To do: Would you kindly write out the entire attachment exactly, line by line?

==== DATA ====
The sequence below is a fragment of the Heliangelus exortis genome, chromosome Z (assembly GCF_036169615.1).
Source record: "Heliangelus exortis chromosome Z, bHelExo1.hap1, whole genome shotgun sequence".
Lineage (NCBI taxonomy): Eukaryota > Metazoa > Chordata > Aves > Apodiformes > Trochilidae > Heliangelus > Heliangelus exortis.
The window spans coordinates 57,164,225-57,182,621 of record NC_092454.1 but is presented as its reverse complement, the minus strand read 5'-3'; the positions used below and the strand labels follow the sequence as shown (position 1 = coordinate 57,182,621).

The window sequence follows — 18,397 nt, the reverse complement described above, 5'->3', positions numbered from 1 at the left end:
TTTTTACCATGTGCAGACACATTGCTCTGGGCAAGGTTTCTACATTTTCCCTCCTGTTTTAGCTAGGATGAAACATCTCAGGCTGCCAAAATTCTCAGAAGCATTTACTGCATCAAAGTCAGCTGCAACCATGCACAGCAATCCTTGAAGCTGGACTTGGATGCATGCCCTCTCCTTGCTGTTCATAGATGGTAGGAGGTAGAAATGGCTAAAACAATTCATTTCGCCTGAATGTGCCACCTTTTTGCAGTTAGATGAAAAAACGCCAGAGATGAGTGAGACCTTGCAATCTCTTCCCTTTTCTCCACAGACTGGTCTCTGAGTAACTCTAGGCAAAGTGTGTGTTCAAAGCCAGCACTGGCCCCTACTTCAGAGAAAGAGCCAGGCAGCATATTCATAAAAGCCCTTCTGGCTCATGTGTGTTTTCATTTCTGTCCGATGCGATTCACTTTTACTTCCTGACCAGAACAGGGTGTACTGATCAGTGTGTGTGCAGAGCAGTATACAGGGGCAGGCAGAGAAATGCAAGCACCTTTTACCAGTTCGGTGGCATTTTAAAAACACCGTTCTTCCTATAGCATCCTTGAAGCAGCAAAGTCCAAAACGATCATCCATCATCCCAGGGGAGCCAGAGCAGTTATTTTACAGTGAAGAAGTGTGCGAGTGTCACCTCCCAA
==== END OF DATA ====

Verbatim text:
The sequence below is a fragment of the Heliangelus exortis genome, chromosome Z (assembly GCF_036169615.1).
Source record: "Heliangelus exortis chromosome Z, bHelExo1.hap1, whole genome shotgun sequence".
Lineage (NCBI taxonomy): Eukaryota > Metazoa > Chordata > Aves > Apodiformes > Trochilidae > Heliangelus > Heliangelus exortis.
The window spans coordinates 57,164,225-57,182,621 of record NC_092454.1 but is presented as its reverse complement, the minus strand read 5'-3'; the positions used below and the strand labels follow the sequence as shown (position 1 = coordinate 57,182,621).

The window sequence follows — 18,397 nt, the reverse complement described above, 5'->3', positions numbered from 1 at the left end:
TTTTTACCATGTGCAGACACATTGCTCTGGGCAAGGTTTCTACATTTTCCCTCCTGTTTTAGCTAGGATGAAACATCTCAGGCTGCCAAAATTCTCAGAAGCATTTACTGCATCAAAGTCAGCTGCAACCATGCACAGCAATCCTTGAAGCTGGACTTGGATGCATGCCCTCTCCTTGCTGTTCATAGATGGTAGGAGGTAGAAATGGCTAAAACAATTCATTTCGCCTGAATGTGCCACCTTTTTGCAGTTAGATGAAAAAACGCCAGAGATGAGTGAGACCTTGCAATCTCTTCCCTTTTCTCCACAGACTGGTCTCTGAGTAACTCTAGGCAAAGTGTGTGTTCAAAGCCAGCACTGGCCCCTACTTCAGAGAAAGAGCCAGGCAGCATATTCATAAAAGCCCTTCTGGCTCATGTGTGTTTTCATTTCTGTCCGATGCGATTCACTTTTACTTCCTGACCAGAACAGGGTGTACTGATCAGTGTGTGTGCAGAGCAGTATACAGGGGCAGGCAGAGAAATGCAAGCACCTTTTACCAGTTCGGTGGCATTTTAAAAACACCGTTCTTCCTATAGCATCCTTGAAGCAGCAAAGTCCAAAACGATCATCCATCATCCCAGGGGAGCCAGAGCAGTTATTTTACAGTGAAGAAGTGTGCGAGTGTCACCTCCCAA